Palmerston North Tourist Attractions
Palmerston North (pop. 71,000) - named after the 19th C. British statesman Lord Palmerston - lies some 150km northeast of Wellington, on the Manawatu River. The 'North' distinguishes it from another Palmerston near Christchurch on the South Island.Originally a loggers' settlement, the town is now an important traffic hub and the commercial center of a region of pastoral farming, with large creameries and frozen-meat plants.Palmerston North is important also as the seat of Massey University, a national center of veterinary medicine, nutritional science and biotechnology, and other leading agricultural research and experimental institutions. Among them are the Grassland Research Centre, the New Zealand Dairy Research Institute, the Palmerston North Seed Testing Station and the Awahuri Artificial Breeding Centre.
The hub of the town's life is the Square, originally a large open space of almost 7 ha, which in earlier days was traversed by the railroad but is now a park, with fountains, and the site of the modern Civic Centre.
The site of the former municipal offices is now occupied by a craft center (showroom, sales).
Te Manawatu is a museum of history, art and science. The museum offers collections of Taonga Maori, New Zealand contemporary art, social history and natural history.
Address: 326 Main Street, New Zealand
Opening hours: 10am-5pm
Always closed on: New Year's Day (Jan 1), Christmas - Christian (Dec 25), Day after Christmas, St Stephen's Day, Boxing Day (Dec 26), Good Friday - Christian
Entrance fee: FREE
Useful tips: There is a charge for the MIND gallery.
Disability Access: Full facilities for persons with disabilities.
Facilities: Restaurant or food service
New Zealand Rugby Museum
The Rugby Museum is devoted to New Zealand's national sport.The museum features a comprehensive collection of rugby memorabilia and records, as well as some of the world's rarest rugby artefacts.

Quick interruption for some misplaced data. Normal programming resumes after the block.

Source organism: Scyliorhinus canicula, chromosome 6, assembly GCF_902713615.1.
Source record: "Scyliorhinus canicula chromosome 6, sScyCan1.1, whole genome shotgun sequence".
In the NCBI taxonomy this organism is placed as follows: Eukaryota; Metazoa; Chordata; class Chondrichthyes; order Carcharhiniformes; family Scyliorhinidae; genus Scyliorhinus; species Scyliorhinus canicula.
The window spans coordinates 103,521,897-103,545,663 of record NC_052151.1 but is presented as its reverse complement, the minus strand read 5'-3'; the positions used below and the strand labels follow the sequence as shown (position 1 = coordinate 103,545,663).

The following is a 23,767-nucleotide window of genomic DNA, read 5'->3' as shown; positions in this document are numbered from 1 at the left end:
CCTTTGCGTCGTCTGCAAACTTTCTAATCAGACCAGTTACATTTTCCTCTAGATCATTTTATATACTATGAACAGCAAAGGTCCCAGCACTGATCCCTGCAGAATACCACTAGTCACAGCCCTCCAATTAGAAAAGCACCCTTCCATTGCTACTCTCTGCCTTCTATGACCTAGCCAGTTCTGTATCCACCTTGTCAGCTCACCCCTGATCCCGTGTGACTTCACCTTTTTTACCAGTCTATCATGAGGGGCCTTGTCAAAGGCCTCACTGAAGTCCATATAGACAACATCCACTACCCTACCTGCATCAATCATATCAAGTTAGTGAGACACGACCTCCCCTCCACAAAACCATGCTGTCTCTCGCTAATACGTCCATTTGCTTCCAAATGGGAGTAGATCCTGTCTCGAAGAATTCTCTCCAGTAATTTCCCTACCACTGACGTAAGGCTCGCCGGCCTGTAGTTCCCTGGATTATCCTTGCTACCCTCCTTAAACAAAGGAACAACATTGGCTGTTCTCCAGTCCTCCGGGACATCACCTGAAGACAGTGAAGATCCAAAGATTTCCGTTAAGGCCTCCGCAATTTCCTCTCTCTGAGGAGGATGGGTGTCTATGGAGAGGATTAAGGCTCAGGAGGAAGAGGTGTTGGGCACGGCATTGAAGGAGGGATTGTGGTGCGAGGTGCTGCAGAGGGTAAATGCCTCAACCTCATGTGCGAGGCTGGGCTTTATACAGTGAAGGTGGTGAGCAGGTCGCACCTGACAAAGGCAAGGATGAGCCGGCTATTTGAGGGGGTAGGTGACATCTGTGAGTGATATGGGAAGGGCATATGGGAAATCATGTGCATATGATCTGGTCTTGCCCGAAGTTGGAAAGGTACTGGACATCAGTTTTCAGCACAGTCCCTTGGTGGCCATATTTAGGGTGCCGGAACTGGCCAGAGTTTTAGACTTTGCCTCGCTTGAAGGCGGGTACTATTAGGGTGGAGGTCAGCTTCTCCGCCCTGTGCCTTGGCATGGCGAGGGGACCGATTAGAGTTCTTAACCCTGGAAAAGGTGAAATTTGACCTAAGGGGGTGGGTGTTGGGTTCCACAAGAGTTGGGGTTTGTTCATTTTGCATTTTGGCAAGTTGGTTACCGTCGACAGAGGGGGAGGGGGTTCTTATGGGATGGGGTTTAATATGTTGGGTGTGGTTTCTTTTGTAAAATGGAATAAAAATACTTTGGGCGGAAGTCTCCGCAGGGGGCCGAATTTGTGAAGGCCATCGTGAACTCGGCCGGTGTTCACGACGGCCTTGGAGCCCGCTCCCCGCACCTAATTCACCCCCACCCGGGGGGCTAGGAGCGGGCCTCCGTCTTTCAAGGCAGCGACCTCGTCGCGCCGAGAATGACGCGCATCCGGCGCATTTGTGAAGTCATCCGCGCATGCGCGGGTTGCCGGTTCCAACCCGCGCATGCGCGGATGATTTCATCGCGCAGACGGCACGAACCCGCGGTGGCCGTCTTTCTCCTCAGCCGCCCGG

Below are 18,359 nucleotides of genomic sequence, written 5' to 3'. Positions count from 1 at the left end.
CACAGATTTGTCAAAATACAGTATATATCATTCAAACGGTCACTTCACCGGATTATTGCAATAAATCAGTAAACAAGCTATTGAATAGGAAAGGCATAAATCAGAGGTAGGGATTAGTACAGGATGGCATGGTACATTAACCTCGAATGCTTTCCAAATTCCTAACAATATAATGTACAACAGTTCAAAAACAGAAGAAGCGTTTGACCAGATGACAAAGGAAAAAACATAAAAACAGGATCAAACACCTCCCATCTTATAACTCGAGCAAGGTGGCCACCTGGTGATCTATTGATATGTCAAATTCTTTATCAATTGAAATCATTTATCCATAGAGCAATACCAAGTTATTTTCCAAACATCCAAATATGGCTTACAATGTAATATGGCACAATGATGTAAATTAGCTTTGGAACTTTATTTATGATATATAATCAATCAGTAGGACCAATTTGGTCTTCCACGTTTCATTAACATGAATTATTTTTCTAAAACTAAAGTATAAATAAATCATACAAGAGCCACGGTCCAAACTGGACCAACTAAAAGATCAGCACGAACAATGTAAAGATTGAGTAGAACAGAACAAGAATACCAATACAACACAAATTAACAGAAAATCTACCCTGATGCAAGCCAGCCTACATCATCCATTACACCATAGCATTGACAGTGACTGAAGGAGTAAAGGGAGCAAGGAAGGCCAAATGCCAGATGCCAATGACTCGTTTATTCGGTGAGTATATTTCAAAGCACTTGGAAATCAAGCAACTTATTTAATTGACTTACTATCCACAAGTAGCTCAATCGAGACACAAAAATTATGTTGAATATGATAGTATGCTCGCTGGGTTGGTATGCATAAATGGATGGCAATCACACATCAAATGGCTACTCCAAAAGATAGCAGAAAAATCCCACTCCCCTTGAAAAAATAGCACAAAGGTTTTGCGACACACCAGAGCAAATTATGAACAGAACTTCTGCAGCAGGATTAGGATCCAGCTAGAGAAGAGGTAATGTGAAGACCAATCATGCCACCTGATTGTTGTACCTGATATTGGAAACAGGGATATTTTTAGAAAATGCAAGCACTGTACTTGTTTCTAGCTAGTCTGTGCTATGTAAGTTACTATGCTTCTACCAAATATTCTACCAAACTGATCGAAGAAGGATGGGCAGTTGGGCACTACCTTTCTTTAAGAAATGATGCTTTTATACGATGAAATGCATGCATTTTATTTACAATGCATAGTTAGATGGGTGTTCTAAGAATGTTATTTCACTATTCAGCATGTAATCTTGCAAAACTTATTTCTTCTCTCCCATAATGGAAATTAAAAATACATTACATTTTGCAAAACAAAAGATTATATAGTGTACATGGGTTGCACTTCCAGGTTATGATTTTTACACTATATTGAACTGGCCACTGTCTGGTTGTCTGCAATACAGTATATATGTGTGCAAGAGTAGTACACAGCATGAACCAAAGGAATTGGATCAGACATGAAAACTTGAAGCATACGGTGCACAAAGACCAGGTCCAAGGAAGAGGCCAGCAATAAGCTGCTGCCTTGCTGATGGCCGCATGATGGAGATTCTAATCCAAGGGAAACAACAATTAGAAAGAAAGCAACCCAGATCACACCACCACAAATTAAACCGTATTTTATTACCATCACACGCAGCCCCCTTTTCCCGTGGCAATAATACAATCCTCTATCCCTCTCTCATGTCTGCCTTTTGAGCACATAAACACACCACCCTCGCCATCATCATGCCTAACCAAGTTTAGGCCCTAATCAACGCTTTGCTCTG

From Monro Hill, named after a British immigrant who settled here in 1870 and founded the country's first rugby club, there is a view of the spacious campus of Massey University.
ANZAC Park Viewpoint
From this viewpoint at the end of Cliff Road, on the southern outskirts of the town, there is a fine panorama of the town. In good visibility the volcanoes Taranaki and Ruapehu can be seen in the distance.
There are a number of interesting towns and attractions in the Palmerston North surrounding areas.
Ruahine Forest Park
Northeast of Palmerston North is Ruahine Forest Park (936 sq.km), a nature reserve famed for its wildness. The park has many species of flora and fauna that are rare elsewhere in New Zealand. At the end of the few roads running into the forest there are mountain huts and rest areas, from which trails leading into the wilderness. The best route to the park from Palmerston North is via Ashhurst and the Pohangina Valley. Information is available from the Department of Conservation offices in Palmerston North and Wanganui.
16km east of Palmerston North on the road to Woodville is the entrance to this wild gorge, carved out by the Manawatu River between the Ruahine Range to the north and the Tararua Range to the south. It is a favorite location for jet-boat enthusiasts and experienced white-water canoeists.
20km northwest of Palmerston North is Feilding (pop. 13,500), founded in the 1870s as a 'special settlement' on land acquired by the Emigrants' and Colonists' Aid Corporation and divided into smallholdings for immigrants without the money to buy land. The site was found by William Feilding, after who the town is named. The first 250 settlers came here in 1874, cleared the forest and established farms and in due course a meat factory was built. In addition to stock farming (sheep, cattle) fruit and vegetables are now also grown. In spite of its nearness to Palmerston North Feilding has preserved its own character. There are a number of late 19th C. buildings.
Dannevirke (pop. 6,000), a town founded by Scandinavian immigrants in 1872, lies on the eastern slopes of the Ruahine Range, 60km northeast of Palmerston North and 100km southwest of Hastings.
The Domain Park is an attractive open space with its mature trees, enclosures for game and aviaries.
20km north of Dannevirke is the village of Norsewood (pop. 330), which also originated as a Scandinavian loggers' settlement. In 1888 it was destroyed by fire. There is a pioneer museum in Upper Norsewood. Later the Norsewear textile factory was established here.
Seven Star Abbey
West of Norsewood is Seven Star Abbey, a Cistercian monastery.
These romantic falls lie in primeval forest 40km southeast of Dannevirke on the road to Waipatiki and Horoeka.